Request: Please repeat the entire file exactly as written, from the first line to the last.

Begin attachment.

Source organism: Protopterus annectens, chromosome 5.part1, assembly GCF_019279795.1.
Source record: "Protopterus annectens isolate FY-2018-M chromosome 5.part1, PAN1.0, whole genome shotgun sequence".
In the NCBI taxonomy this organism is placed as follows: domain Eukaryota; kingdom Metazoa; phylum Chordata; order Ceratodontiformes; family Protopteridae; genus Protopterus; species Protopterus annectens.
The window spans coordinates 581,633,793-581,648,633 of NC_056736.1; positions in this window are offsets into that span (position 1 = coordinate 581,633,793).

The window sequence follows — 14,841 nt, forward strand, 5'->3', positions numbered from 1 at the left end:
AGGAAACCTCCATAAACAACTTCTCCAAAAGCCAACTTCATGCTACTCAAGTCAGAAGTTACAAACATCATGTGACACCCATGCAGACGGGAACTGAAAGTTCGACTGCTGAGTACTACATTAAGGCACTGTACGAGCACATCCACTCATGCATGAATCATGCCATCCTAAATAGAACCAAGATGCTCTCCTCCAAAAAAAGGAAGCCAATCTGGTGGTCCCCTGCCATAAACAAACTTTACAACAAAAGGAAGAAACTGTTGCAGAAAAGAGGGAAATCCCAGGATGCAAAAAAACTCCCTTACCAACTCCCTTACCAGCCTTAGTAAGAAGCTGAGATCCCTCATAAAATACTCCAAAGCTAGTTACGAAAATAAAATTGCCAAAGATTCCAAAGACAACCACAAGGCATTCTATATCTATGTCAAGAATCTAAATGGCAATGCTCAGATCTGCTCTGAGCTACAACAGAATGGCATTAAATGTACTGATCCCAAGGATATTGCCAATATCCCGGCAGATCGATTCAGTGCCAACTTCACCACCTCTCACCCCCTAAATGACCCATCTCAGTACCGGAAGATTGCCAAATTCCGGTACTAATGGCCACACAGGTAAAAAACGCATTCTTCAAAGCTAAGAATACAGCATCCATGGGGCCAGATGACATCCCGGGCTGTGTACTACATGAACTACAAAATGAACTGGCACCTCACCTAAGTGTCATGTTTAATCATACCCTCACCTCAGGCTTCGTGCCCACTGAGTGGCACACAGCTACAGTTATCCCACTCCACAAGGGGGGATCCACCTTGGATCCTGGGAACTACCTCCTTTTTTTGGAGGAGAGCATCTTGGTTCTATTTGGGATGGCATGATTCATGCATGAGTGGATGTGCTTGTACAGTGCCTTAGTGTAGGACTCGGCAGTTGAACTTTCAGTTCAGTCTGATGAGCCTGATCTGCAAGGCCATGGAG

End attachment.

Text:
Source organism: Protopterus annectens, chromosome 5.part1, assembly GCF_019279795.1.
Source record: "Protopterus annectens isolate FY-2018-M chromosome 5.part1, PAN1.0, whole genome shotgun sequence".
In the NCBI taxonomy this organism is placed as follows: domain Eukaryota; kingdom Metazoa; phylum Chordata; order Ceratodontiformes; family Protopteridae; genus Protopterus; species Protopterus annectens.
The window spans coordinates 581,633,793-581,648,633 of NC_056736.1; positions in this window are offsets into that span (position 1 = coordinate 581,633,793).

The window sequence follows — 14,841 nt, forward strand, 5'->3', positions numbered from 1 at the left end:
AGGAAACCTCCATAAACAACTTCTCCAAAAGCCAACTTCATGCTACTCAAGTCAGAAGTTACAAACATCATGTGACACCCATGCAGACGGGAACTGAAAGTTCGACTGCTGAGTACTACATTAAGGCACTGTACGAGCACATCCACTCATGCATGAATCATGCCATCCTAAATAGAACCAAGATGCTCTCCTCCAAAAAAAGGAAGCCAATCTGGTGGTCCCCTGCCATAAACAAACTTTACAACAAAAGGAAGAAACTGTTGCAGAAAAGAGGGAAATCCCAGGATGCAAAAAAACTCCCTTACCAACTCCCTTACCAGCCTTAGTAAGAAGCTGAGATCCCTCATAAAATACTCCAAAGCTAGTTACGAAAATAAAATTGCCAAAGATTCCAAAGACAACCACAAGGCATTCTATATCTATGTCAAGAATCTAAATGGCAATGCTCAGATCTGCTCTGAGCTACAACAGAATGGCATTAAATGTACTGATCCCAAGGATATTGCCAATATCCCGGCAGATCGATTCAGTGCCAACTTCACCACCTCTCACCCCCTAAATGACCCATCTCAGTACCGGAAGATTGCCAAATTCCGGTACTAATGGCCACACAGGTAAAAAACGCATTCTTCAAAGCTAAGAATACAGCATCCATGGGGCCAGATGACATCCCGGGCTGTGTACTACATGAACTACAAAATGAACTGGCACCTCACCTAAGTGTCATGTTTAATCATACCCTCACCTCAGGCTTCGTGCCCACTGAGTGGCACACAGCTACAGTTATCCCACTCCACAAGGGGGGATCCACCTTGGATCCTGGGAACTACCTCCTTTTTTTGGAGGAGAGCATCTTGGTTCTATTTGGGATGGCATGATTCATGCATGAGTGGATGTGCTTGTACAGTGCCTTAGTGTAGGACTCGGCAGTTGAACTTTCAGTTCAGTCTGATGAGCCTGATCTGCAAGGCCATGGAG